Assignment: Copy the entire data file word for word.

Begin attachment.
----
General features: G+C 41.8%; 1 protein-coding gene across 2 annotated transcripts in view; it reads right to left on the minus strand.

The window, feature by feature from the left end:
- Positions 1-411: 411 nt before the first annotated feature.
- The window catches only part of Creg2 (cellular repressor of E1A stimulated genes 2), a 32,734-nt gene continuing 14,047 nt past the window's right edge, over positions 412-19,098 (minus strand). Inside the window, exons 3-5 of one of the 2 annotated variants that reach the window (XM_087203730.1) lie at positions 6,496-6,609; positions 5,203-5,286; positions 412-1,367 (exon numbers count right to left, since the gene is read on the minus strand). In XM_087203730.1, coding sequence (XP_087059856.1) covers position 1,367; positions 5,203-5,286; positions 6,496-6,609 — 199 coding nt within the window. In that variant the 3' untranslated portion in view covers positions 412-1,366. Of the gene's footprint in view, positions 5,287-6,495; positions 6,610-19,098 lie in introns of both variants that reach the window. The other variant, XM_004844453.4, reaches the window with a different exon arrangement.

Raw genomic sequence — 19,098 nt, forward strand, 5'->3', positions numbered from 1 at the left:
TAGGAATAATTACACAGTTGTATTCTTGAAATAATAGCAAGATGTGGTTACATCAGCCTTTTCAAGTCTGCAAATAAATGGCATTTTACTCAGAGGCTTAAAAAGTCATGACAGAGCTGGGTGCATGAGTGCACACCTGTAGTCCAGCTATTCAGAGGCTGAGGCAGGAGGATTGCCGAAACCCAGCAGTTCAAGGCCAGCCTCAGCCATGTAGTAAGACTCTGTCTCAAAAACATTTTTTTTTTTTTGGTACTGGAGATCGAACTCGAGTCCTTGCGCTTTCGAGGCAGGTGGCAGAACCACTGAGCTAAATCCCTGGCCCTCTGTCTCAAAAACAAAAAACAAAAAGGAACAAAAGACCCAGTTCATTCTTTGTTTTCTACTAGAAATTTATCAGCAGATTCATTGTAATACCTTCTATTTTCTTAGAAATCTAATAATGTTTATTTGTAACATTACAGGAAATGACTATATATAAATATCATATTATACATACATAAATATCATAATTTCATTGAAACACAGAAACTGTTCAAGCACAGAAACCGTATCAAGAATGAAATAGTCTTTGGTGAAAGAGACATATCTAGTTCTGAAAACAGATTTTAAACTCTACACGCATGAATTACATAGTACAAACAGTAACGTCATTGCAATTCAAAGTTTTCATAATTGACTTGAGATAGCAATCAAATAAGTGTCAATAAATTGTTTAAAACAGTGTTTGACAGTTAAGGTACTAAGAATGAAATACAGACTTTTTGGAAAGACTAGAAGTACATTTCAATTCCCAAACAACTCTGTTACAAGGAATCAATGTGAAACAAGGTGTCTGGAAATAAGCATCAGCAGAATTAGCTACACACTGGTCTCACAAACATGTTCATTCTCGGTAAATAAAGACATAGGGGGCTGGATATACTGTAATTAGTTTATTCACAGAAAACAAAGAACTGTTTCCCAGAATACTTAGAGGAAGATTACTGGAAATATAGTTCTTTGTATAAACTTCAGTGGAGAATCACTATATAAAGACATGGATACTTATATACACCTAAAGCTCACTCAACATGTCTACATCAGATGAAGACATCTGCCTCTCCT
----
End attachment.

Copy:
General features: G+C 41.8%; 1 protein-coding gene across 2 annotated transcripts in view; it reads right to left on the minus strand.

The window, feature by feature from the left end:
- Positions 1-411: 411 nt before the first annotated feature.
- The window catches only part of Creg2 (cellular repressor of E1A stimulated genes 2), a 32,734-nt gene continuing 14,047 nt past the window's right edge, over positions 412-19,098 (minus strand). Inside the window, exons 3-5 of one of the 2 annotated variants that reach the window (XM_087203730.1) lie at positions 6,496-6,609; positions 5,203-5,286; positions 412-1,367 (exon numbers count right to left, since the gene is read on the minus strand). In XM_087203730.1, coding sequence (XP_087059856.1) covers position 1,367; positions 5,203-5,286; positions 6,496-6,609 — 199 coding nt within the window. In that variant the 3' untranslated portion in view covers positions 412-1,366. Of the gene's footprint in view, positions 5,287-6,495; positions 6,610-19,098 lie in introns of both variants that reach the window. The other variant, XM_004844453.4, reaches the window with a different exon arrangement.

Raw genomic sequence — 19,098 nt, forward strand, 5'->3', positions numbered from 1 at the left:
TAGGAATAATTACACAGTTGTATTCTTGAAATAATAGCAAGATGTGGTTACATCAGCCTTTTCAAGTCTGCAAATAAATGGCATTTTACTCAGAGGCTTAAAAAGTCATGACAGAGCTGGGTGCATGAGTGCACACCTGTAGTCCAGCTATTCAGAGGCTGAGGCAGGAGGATTGCCGAAACCCAGCAGTTCAAGGCCAGCCTCAGCCATGTAGTAAGACTCTGTCTCAAAAACATTTTTTTTTTTTTGGTACTGGAGATCGAACTCGAGTCCTTGCGCTTTCGAGGCAGGTGGCAGAACCACTGAGCTAAATCCCTGGCCCTCTGTCTCAAAAACAAAAAACAAAAAGGAACAAAAGACCCAGTTCATTCTTTGTTTTCTACTAGAAATTTATCAGCAGATTCATTGTAATACCTTCTATTTTCTTAGAAATCTAATAATGTTTATTTGTAACATTACAGGAAATGACTATATATAAATATCATATTATACATACATAAATATCATAATTTCATTGAAACACAGAAACTGTTCAAGCACAGAAACCGTATCAAGAATGAAATAGTCTTTGGTGAAAGAGACATATCTAGTTCTGAAAACAGATTTTAAACTCTACACGCATGAATTACATAGTACAAACAGTAACGTCATTGCAATTCAAAGTTTTCATAATTGACTTGAGATAGCAATCAAATAAGTGTCAATAAATTGTTTAAAACAGTGTTTGACAGTTAAGGTACTAAGAATGAAATACAGACTTTTTGGAAAGACTAGAAGTACATTTCAATTCCCAAACAACTCTGTTACAAGGAATCAATGTGAAACAAGGTGTCTGGAAATAAGCATCAGCAGAATTAGCTACACACTGGTCTCACAAACATGTTCATTCTCGGTAAATAAAGACATAGGGGGCTGGATATACTGTAATTAGTTTATTCACAGAAAACAAAGAACTGTTTCCCAGAATACTTAGAGGAAGATTACTGGAAATATAGTTCTTTGTATAAACTTCAGTGGAGAATCACTATATAAAGACATGGATACTTATATACACCTAAAGCTCACTCAACATGTCTACATCAGATGAAGACATCTGCCTCTCCT